The Oregonian reports that the hotel filed the suit against a defendant currently only known as “12Kelly,” after he or she posted a scathing review that the owners say was “full of lies.”
According to the lawsuit, the negative review – which has since been removed from the site – calls the hotel’s breakfast and rooms “nasty” and states the laundry and housekeeping staff are “either high or drunk.” The review also claimed the front desk employee had phone sex with someone and the owner of the inn smokes weed.
“Defendant made the statements deliberately, maliciously, and willfully with the specific intent to cause damage to the character and reputation of [the hotel],” the lawsuit states.
The lawsuit claims, among other things, that the reviewer misrepresented that he or she lives in Prescott, AZ, and stayed at the inn in March.
In March, the Oregon Court of Appeals ruled that the operators of a wedding venue could sue someone over a negative review because the reviewer didn’t just give an opinion in the review, but made material statements of fact in the review that could be proven or disproven at trial.
That would likely be the hotel owner’s argument in this case, as certain aspects of the review — whether or not the employee was having phone sex or if the owner smokes marijuana — are statements of fact, unlike saying “the decor was ugly” or “the food tasted bad.”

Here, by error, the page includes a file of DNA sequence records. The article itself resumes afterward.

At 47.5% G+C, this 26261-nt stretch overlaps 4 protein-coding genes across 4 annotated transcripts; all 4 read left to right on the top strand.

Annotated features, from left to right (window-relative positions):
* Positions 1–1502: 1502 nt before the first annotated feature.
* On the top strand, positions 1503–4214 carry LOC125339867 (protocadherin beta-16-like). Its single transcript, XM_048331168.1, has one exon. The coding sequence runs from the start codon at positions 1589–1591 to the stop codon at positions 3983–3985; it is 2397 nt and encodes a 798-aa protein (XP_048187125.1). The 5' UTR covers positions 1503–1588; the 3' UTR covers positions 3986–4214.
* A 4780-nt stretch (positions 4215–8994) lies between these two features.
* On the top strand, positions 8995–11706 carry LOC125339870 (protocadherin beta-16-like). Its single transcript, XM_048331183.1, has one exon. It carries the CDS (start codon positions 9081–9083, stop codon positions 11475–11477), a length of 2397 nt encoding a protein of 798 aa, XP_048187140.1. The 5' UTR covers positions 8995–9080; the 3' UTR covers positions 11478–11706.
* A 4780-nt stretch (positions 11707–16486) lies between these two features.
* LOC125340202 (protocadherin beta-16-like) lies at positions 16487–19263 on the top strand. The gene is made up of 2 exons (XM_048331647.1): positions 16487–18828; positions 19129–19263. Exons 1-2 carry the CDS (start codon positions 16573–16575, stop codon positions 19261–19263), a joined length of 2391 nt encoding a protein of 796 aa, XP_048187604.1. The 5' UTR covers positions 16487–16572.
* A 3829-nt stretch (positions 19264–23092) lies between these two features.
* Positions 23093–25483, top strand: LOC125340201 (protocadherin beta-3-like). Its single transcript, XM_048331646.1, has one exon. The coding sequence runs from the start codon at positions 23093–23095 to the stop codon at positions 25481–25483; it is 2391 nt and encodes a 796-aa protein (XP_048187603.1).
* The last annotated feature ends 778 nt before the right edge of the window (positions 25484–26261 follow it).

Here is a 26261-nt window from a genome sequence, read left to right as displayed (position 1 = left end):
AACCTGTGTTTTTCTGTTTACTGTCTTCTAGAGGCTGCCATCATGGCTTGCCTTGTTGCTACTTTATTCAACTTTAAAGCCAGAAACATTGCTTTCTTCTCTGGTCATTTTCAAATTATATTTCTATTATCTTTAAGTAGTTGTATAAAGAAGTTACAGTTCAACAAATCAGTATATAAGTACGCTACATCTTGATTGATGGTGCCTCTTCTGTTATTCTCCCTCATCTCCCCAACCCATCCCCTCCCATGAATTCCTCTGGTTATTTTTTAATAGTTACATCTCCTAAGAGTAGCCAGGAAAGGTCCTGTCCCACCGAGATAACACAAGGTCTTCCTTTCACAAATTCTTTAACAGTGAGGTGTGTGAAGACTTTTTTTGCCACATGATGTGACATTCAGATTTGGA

Similar lawsuits, or threats of lawsuits, against consumers who post negative online reviews have garnered attention recently.
Just last week, a federal court in Utah issued a default judgement in favor of consumers who were slapped with a $3,500 “non-disparagement fee” from an e-retailer after posting something negative about a failed transaction. Days later the company defended its fee saying the court’s ruling didn’t really count because mail about the case was sent to the wrong address.
And earlier this month, a negative Amazon review posted in Sept. 2013 resulted in the threat of a libel lawsuit for one Florida consumer.